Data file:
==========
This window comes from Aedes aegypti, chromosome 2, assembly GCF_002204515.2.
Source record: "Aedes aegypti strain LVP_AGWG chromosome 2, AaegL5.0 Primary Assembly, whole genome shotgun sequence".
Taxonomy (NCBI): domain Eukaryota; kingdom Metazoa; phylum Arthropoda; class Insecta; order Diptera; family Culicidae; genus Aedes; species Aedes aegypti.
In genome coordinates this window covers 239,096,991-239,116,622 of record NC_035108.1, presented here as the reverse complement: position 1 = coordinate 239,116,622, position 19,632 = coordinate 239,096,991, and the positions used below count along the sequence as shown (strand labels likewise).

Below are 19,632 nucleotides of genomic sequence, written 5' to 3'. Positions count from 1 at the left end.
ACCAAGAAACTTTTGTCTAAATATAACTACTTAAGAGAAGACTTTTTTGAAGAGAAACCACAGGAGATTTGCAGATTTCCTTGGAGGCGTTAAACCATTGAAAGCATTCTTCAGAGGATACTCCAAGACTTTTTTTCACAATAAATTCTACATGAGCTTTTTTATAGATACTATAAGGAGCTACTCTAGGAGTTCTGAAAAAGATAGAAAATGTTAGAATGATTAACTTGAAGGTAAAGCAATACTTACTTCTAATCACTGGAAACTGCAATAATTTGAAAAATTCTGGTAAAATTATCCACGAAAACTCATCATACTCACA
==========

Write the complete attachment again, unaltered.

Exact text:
This window comes from Aedes aegypti, chromosome 2, assembly GCF_002204515.2.
Source record: "Aedes aegypti strain LVP_AGWG chromosome 2, AaegL5.0 Primary Assembly, whole genome shotgun sequence".
Taxonomy (NCBI): domain Eukaryota; kingdom Metazoa; phylum Arthropoda; class Insecta; order Diptera; family Culicidae; genus Aedes; species Aedes aegypti.
In genome coordinates this window covers 239,096,991-239,116,622 of record NC_035108.1, presented here as the reverse complement: position 1 = coordinate 239,116,622, position 19,632 = coordinate 239,096,991, and the positions used below count along the sequence as shown (strand labels likewise).

Below are 19,632 nucleotides of genomic sequence, written 5' to 3'. Positions count from 1 at the left end.
ACCAAGAAACTTTTGTCTAAATATAACTACTTAAGAGAAGACTTTTTTGAAGAGAAACCACAGGAGATTTGCAGATTTCCTTGGAGGCGTTAAACCATTGAAAGCATTCTTCAGAGGATACTCCAAGACTTTTTTTCACAATAAATTCTACATGAGCTTTTTTATAGATACTATAAGGAGCTACTCTAGGAGTTCTGAAAAAGATAGAAAATGTTAGAATGATTAACTTGAAGGTAAAGCAATACTTACTTCTAATCACTGGAAACTGCAATAATTTGAAAAATTCTGGTAAAATTATCCACGAAAACTCATCATACTCACA